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Fractured Femur and Humerus

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Kylie McCormick

on 25 November 2014

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Transcript of Fractured Femur and Humerus

Fractured Femur and Humerus
Bone Fracture
Occur when the resistance of bone against the stress being exerted yields to the stress force.
In children fractures heal much faster!
Thickened periosteum and generous blood flow supply
Osteoblasts are stimulated to maximal activity
New bone cells are formed in immense numbers almost immediately after the injury and a bulging growth of new bone tissue between the fractured bone fragments
Deposition of calcium salts to form a callus
Remodeling
: process that occurs in the healing of long bone fractures in growing children (like adolescents!)
The irregularities from the fracture become indistinct as the angles and bone overgrowth are smoothed out, giving the bone a straighter appearance
Rule of thumb
: an angulated fracture will remodel by 1 degree/month in growing children

Initial Assessment as K.B. is admitted to the floor
Information from the PACU nurse
SBAR report
Pain/sedation medication used in surgery, how the surgery went, any complications and the length of sedation
VS trends - emphasis on anything that is unexpected or abnormal
Information about the dressing & cast
I&Os - IV fluids, urination since surgery, and last BM
When the next antibiotic is due
Most recent assessment - neuro, neurovascular, pain, etc
Case Study Progression
K.B. has been settled into her room and begins to complain of pain (7/10) in her leg and arm. She weighs 65 kg. You note the morphine order in her chart, and your drug reference states that the appropriate does is 0.05-0.1 mg/kg every 4-6 hours
Prioritized Orders
1. VS per routine
2. Neurovascular checks Q1H
3. Neurologic checks Q2H
4. Ice pack & elevate RLE and RUE
5. Morphine sulfate 5 mg IV Q4-6H PRN
6. IV fluids D5 1/2 NS @ 100 ml/hr
7. Cefazolin (Ancef) 880 mg IV Q6H
8. NPO
9. Turn, cough & deep breathe and incentive spirometer (IS) every 2 hours while awake
BY: Jennifer Bustamante, Evelyn Jaramillo, & Kylie McCormick
Case Study
K.B. is a 16-year-old who fell while skiing. She was transported down the hill by the ski patrol after being stabilized and then was flown to the hospital. She has a fractured right femur and humerus. She is admitted to your unit after an open reduction and internal fixation (ORIF) of the femur fracture and casting of her leg and arm.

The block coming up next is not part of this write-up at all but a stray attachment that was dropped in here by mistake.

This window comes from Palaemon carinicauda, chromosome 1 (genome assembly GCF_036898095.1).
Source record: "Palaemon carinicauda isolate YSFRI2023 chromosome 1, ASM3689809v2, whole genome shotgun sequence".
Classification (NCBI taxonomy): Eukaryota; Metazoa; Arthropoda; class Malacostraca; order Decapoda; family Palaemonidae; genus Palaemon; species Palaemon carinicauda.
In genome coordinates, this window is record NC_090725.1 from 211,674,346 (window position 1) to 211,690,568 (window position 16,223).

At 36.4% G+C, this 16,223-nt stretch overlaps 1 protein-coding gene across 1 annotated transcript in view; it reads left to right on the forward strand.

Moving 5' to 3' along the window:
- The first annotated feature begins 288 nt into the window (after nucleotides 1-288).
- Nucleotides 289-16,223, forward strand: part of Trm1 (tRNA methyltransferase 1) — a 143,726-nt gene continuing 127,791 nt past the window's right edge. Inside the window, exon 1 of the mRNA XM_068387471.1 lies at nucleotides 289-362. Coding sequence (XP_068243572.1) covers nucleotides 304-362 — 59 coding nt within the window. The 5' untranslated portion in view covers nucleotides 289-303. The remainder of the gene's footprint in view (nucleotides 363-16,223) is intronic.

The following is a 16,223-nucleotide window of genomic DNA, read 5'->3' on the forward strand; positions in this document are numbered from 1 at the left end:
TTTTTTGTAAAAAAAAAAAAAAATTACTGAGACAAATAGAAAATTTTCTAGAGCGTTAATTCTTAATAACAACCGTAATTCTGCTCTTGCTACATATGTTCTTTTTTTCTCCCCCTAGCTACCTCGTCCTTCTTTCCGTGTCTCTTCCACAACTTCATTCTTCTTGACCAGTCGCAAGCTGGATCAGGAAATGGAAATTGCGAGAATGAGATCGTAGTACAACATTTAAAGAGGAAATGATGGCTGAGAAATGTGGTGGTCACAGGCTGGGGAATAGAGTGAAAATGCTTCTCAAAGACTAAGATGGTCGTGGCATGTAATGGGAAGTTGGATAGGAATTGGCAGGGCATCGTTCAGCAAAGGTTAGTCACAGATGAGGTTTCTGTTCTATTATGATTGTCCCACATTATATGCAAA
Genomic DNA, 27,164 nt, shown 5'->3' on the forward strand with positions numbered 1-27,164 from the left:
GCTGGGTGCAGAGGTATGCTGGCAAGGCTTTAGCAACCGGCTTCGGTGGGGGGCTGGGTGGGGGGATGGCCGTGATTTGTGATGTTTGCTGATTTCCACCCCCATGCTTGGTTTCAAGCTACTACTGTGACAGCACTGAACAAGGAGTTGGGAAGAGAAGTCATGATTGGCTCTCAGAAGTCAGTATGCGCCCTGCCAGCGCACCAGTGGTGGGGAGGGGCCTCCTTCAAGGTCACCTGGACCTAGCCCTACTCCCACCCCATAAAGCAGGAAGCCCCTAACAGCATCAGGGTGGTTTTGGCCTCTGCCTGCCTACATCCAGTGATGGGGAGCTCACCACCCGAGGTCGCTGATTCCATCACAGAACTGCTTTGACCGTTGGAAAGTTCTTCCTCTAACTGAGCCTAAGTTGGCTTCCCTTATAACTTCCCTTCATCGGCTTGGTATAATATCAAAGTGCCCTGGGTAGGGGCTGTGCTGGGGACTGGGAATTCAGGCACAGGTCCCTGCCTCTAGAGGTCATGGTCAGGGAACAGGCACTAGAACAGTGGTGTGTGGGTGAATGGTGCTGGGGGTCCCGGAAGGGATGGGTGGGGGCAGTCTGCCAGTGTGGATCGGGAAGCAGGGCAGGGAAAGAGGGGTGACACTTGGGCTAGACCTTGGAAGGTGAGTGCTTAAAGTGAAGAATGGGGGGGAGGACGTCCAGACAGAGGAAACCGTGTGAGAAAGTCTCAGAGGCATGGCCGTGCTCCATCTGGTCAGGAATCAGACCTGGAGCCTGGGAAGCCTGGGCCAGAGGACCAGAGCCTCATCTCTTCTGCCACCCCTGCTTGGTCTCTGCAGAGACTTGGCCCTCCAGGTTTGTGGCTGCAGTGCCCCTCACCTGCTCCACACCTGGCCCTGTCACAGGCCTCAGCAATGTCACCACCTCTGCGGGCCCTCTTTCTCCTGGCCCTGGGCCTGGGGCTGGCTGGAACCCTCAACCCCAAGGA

Immediate Assessment
Assess level of consciousness and pain
Look at dressing for any redness, swelling, discharge
Vital signs, neurological, neurovascular
Administer antibiotics and pain meds at the appropriate time
Safe Dose
0.05 mg/kg x 65 kg = 3.25 mg/dose
0.1 mg/kg x 65 kg = 6.5 mg/dose

3.25 - 6.5 mg/dose
5 mg dose is
SAFE!

2 mg/ml concentration
(5mg/2mg) x 1 ml =
2.5 ml
Open Reduction & Internal Fixation
First the bone is reduced, or put back into place. Next an internal device is placed on the bone. This can be done with screws, plates, rods, or pins that are used to hold the broken bone together.
Done if the fracture would not heal properly with casting or splinting
Prior to the procedure:
Physical exam: blood circulation and nerves around fracture
X-ray, CT scan, or MRI
Blood tests
Post operation:
NPO status with IV fluids until about to eat
Ambulation, PT, possible assistive devices
Cough and deep breathe
Elevate the affected limb above the heart to decrease swelling
K.B. has been on the unit for approximately 6 hours. You identify the following changes in your assessment data:
K.B. is difficult to arouse, but when awake she is able to identify who and where she is
PERRLA is 1+ with slower reaction time than earlier
Color is pale, pink
Skin is cool and clammy
HR is 126 beats/min, RR is 28 breaths/min, temperature (oral) is 102 F (39 C); SaO2 is 90%.
You find that neurovascular checks of the affected extremities are unchanged.
What will your immediate nursing interventions include?